When rival British drugmakers Glaxo Wellcome and SmithKline Beecham got together in a $154 billion merger last December, newly appointed CEO Jean-Pierre Garnier boasted that the partners would be the "kings of science." So far, he's right. GlaxoSmithKline PLC is the global champ in pharmaceuticals, with $25.6 billion in drug sales last year--equal to about 7% of the $317 billion global prescription drug business. With an annual research budget approaching $4 billion and 16,500 in-house scientists, GSK is well placed to push the boundaries of science.
Kings, however, get no time to kick back. In the brief seven months since the merger was approved, Garnier has kept up a breathless pace of dealmaking. He has inked more than 100 joint ventures with biotech companies and is expected to sign new product-licensing deals in Japan and Europe. With an intensity rarely seen in Europe's mature drug sector, GSK is rushing to fill the remaining gaps in its product lineup--cancer and cardiovascular drugs. "In the drug industry, size is essential these days," says Jonathan de Passe, managing director of pharmaceutical consultancy Evaluate PLC, "but being big doesn't guarantee success."
At first blush, it's hard to fathom why GSK is in such a hurry. The company is the world's top supplier of antibiotics, AIDS drugs, vaccines, and central nervous system and respiratory medicines. It netted $5.6 billion in profits last year. And with the second-quarter results announced in July, GSK is on track to meet its estimates of 13% earnings per share growth for 2001.
Yet GSK's great girth and strong performance mask an awkward fact: The company's market value of $175 billion looks positively skimpy compared with $239 billion for Pfizer Inc., an American rival with slightly smaller revenues. Fact is, Wall Street loves Pfizer's marketing muscle--prominently flexed with hits such as Viagra and cholesterol-lowering blockbuster Lipitor. And while GSK's shares have held steady at about $56, after reaching a high of $60 in December, the company hasn't convinced analysts that its megamerger spells rapid growth. Partly because of that, and partly in light of Pfizer's strong product pipeline, Evaluate expects Pfizer to outstrip GSK on profits in the year 2003--$11.7 billion to $7.6 billion.
With such concerns squarely in view, Garnier is intent on expanding his realm. The company has roughly $6 billion in cash assets, so Wall Street is keenly interested in any and all objects of Garnier's desire. Indeed, barely a month ago, reports swirled that GSK was making moves on giant American Home Products Corp. Both companies quickly squelched the rumors, and GSK continues to insist that it isn't going after any other big prey.
SIDE DEALS. Instead, for the near future, it will rely on stepped-up marketing, faster drug discovery by its own scientists, and so called in-licensing deals with other drugmakers---essentially deploying its reps to sell a rival's products for a percentage of sales. GSK has signed more than a dozen such deals this year. "We want to capture the best opportunities, whether the source is internal or a university, small biotech company, or another drugmaker," says Garnier's right-hand man, research Chairman Tachi Yamada.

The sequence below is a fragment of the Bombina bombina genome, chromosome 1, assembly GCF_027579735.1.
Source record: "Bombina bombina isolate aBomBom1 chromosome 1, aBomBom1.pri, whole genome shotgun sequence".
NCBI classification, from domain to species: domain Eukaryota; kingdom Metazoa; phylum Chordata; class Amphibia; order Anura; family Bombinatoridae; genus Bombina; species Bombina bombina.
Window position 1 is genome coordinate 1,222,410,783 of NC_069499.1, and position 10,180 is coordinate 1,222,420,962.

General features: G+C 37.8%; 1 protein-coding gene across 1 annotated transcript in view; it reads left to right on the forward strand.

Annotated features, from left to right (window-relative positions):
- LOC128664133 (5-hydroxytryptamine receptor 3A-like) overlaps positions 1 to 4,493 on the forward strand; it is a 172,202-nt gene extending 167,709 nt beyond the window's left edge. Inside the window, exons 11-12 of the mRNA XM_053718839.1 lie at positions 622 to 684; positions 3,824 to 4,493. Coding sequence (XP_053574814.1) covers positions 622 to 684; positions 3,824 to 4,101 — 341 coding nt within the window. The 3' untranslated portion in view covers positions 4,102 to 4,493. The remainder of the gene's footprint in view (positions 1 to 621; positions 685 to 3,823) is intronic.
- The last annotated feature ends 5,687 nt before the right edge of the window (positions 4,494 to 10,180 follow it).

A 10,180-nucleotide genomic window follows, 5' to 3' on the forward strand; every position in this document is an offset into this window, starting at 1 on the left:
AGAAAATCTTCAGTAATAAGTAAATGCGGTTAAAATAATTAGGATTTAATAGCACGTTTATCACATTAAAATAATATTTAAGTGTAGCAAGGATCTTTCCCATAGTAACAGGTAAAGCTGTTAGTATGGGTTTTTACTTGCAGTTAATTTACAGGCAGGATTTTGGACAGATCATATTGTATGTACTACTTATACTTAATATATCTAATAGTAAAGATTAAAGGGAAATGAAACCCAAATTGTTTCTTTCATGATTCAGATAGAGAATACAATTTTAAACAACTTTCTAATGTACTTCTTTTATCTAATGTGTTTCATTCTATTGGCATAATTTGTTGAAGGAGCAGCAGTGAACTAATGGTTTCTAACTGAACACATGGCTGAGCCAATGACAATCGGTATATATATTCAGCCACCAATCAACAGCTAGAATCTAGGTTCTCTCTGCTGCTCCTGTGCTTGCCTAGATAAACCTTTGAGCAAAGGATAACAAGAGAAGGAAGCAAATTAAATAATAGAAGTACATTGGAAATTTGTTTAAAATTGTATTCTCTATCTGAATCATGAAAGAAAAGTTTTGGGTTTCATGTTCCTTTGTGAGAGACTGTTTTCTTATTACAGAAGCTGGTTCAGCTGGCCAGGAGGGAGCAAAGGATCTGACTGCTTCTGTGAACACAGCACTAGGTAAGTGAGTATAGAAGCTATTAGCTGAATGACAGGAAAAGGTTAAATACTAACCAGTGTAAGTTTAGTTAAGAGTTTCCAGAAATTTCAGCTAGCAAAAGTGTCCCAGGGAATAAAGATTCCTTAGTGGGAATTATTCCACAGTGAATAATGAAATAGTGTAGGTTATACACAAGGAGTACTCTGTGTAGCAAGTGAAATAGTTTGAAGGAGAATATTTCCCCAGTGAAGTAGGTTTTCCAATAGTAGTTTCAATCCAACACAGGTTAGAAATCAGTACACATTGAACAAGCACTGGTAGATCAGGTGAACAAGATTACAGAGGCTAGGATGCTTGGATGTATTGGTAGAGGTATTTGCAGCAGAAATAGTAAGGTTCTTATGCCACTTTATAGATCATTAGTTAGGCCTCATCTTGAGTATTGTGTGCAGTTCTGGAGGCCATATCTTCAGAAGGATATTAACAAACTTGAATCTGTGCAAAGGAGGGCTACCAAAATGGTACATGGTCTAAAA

Under Yamada's watch, the company will launch 15 drugs, including product extensions, by 2005. All told, it has 117 compounds in clinical trials, of which 50 are new chemical entities, 44 are updated formulations of current drugs, and 23 are vaccines. Its asthma drug, Seretide, is the fastest-growing respiratory treatment in Europe. Launched as Advair in the U.S. in April, it is likely to top $1 billion in global sales by the end of this year.
Two other stars, the antidepressant Paxil and antibiotic Augmentin, racked up sales of $608 million and $564 million, respectively, in the first quarter and are expected to drive GSK's profits through 2003. A third billion-dollar success story is taking shape: a diabetes drug, Avandia, which went on sale in the U.S. last year and was recently launched in Europe. Taken orally, it helps the body use its own insulin more effectively to control blood sugar.
HOOKWORM HELP. GSK's biggest challenge will be addressing its twin weaknesses: cancer and heart drugs. GSK recently recruited the former head of Merck & Co.'s oncology efforts, Allen Oliff, and struck a $50 million alliance with Cytokinetics Inc. The San Francisco-based biotech company is studying enzymes that play an essential role in cell division in order to discover molecules that GSK could develop as cancer drugs.
To pump up its cardiovascular business, GSK may turn to U.S. biotech hotshot Corvas International, says Kate Bingham, a partner with venture capitalists Schroder Ventures Life Sciences' London office. Corvas is testing a protein derived from hookworms that could be used to prevent blood clots in stroke victims. Bingham figures GSK could license the drug for about $50 million and eventually earn royalties of 10% to 12% on upwards of $1 billion in annual sales--if all goes well. Over the next few months, this strategy of in-licensing "will be a major part of new product flow for GSK," says Goldman, Sachs & Co. pharmaceutical analyst Mark Tracey.
One deal investors really hope Garnier will clinch: the rights to an experimental impotence drug, Vardenafil, from Germany's Bayer. In clinical trials, it has caused fewer side effects than Viagra and starts working 20 minutes faster. Sales should begin next year and could eventually exceed Viagra's expected $1.6 billion tally for 2001. By pursuing such opportunities, while harnessing its internal research might, GSK is well-positioned to wear the crown. By Kerry Capell in London